In 1608, Captain John Smith, one of the leaders of the English settlement at Jamestown in Virginia, was captured by Indians. According to a book Smith wrote in later years, he was about to be clubbed to death when Pocahontas, “the king’s dearest daughter…got his head in her arms and laid her own upon his to save him from death.”
No one knows for sure if Smith’s story is true. Yet there is no doubt that Pocahontas was a young princess of the Powhatan tribe who befriended the settlers, helped them in many ways, and convinced her father, the chief, to give the foreigners food during the harsh winter.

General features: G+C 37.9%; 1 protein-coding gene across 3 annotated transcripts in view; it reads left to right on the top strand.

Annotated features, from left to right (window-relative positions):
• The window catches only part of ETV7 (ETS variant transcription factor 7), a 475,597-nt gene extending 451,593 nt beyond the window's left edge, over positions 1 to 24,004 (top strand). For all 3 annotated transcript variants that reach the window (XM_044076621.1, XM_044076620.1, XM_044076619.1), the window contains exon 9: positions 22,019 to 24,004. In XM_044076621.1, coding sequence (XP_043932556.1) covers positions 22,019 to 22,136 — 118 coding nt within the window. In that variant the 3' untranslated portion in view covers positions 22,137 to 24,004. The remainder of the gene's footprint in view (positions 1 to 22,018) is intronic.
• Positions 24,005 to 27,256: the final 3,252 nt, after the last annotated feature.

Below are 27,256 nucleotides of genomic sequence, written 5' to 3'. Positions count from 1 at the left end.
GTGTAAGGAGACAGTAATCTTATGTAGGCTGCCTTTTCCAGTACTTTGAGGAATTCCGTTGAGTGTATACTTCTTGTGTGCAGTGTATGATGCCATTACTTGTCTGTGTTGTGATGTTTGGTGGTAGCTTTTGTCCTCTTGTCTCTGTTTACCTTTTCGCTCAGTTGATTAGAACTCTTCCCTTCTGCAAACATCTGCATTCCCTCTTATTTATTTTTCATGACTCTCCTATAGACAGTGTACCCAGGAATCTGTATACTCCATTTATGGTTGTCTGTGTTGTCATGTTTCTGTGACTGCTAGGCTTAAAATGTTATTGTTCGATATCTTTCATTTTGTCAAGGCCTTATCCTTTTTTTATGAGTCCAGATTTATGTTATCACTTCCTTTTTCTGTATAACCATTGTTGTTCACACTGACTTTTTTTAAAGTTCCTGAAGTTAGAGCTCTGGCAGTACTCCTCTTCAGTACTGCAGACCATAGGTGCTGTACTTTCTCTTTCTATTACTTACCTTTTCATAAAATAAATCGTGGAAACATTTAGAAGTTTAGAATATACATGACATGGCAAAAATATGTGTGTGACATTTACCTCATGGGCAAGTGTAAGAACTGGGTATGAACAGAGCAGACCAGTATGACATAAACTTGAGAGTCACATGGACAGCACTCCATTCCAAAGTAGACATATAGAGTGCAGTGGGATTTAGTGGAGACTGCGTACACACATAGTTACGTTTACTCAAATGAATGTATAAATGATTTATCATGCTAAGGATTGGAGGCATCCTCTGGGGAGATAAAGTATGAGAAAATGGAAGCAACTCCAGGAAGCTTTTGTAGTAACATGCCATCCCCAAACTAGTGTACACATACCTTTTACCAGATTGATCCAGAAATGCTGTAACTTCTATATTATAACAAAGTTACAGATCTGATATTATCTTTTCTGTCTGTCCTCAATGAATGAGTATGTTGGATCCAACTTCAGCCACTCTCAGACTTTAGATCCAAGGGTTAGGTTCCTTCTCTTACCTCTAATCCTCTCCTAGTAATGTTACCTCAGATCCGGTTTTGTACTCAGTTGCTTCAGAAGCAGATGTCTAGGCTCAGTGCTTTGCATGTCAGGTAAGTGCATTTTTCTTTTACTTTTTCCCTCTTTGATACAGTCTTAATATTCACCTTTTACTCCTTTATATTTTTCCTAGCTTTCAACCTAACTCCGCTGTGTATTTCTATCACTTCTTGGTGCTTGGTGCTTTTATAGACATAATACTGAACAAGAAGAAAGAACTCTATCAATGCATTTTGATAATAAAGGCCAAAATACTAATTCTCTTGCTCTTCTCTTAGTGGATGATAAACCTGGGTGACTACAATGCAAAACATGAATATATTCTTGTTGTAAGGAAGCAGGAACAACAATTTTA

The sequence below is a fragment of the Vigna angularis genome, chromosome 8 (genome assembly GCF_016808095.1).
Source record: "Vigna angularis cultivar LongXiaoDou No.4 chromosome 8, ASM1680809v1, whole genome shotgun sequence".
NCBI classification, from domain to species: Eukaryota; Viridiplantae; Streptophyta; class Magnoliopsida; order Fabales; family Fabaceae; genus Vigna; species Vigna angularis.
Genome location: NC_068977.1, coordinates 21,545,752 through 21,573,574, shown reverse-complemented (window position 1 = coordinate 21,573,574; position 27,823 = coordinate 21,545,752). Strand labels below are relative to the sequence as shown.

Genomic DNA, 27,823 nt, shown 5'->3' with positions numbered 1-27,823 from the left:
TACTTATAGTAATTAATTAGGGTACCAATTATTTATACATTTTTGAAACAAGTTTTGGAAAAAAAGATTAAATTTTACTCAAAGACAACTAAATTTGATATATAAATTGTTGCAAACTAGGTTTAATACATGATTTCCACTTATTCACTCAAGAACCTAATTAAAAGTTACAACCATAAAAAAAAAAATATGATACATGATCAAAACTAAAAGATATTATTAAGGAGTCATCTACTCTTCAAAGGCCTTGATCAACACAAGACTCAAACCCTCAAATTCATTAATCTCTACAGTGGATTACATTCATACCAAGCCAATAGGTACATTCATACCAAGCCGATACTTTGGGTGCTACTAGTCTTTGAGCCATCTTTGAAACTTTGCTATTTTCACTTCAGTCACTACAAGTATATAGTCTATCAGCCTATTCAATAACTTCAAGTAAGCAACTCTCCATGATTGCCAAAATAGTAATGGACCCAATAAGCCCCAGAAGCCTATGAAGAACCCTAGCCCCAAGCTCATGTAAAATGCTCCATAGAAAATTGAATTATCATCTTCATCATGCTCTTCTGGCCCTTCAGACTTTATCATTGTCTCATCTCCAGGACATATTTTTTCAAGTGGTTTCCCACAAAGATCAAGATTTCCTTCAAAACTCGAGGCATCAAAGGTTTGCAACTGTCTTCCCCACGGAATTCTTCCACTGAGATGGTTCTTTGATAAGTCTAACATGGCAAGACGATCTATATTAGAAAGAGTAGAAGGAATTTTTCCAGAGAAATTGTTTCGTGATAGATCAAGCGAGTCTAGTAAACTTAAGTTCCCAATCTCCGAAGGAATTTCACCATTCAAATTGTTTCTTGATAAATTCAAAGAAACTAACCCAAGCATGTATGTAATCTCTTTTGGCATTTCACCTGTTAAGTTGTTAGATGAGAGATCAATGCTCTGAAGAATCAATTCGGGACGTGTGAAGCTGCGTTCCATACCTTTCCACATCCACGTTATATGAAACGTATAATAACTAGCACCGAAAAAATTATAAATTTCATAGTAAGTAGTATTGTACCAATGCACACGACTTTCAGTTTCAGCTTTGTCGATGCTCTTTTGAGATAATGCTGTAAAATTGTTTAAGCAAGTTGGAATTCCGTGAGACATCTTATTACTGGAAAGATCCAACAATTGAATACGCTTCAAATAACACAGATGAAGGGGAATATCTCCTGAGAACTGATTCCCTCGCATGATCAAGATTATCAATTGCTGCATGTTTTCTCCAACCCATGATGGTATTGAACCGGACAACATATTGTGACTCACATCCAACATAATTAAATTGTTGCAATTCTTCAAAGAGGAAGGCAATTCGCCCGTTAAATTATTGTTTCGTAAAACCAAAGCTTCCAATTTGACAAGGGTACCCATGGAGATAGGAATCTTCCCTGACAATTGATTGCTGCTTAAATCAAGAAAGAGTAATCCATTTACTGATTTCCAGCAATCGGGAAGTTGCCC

Relations between the Indians and the settlers were not good, however. In 1613, Pocahontas was taken hostage by the settlers. During her stay in the colony, Pocahontas learned English and became a Christian. Her marriage to John Rolfe, a tobacco planter, resulted in an eight year truce between Indians and settlers.
In 1616, Pocahontas traveled to England with her husband. She was treated like royalty by the English, who found her charming and beautiful. But before she could return to Virginia in 1617, she was taken ill and died at the age of 22.
Pocahontas’ real name as Matoaka. “Pocahontas” was a nickname meaning “the playful one.” After she was married, Pocahontas was known as Lady Rebecca Rolfe.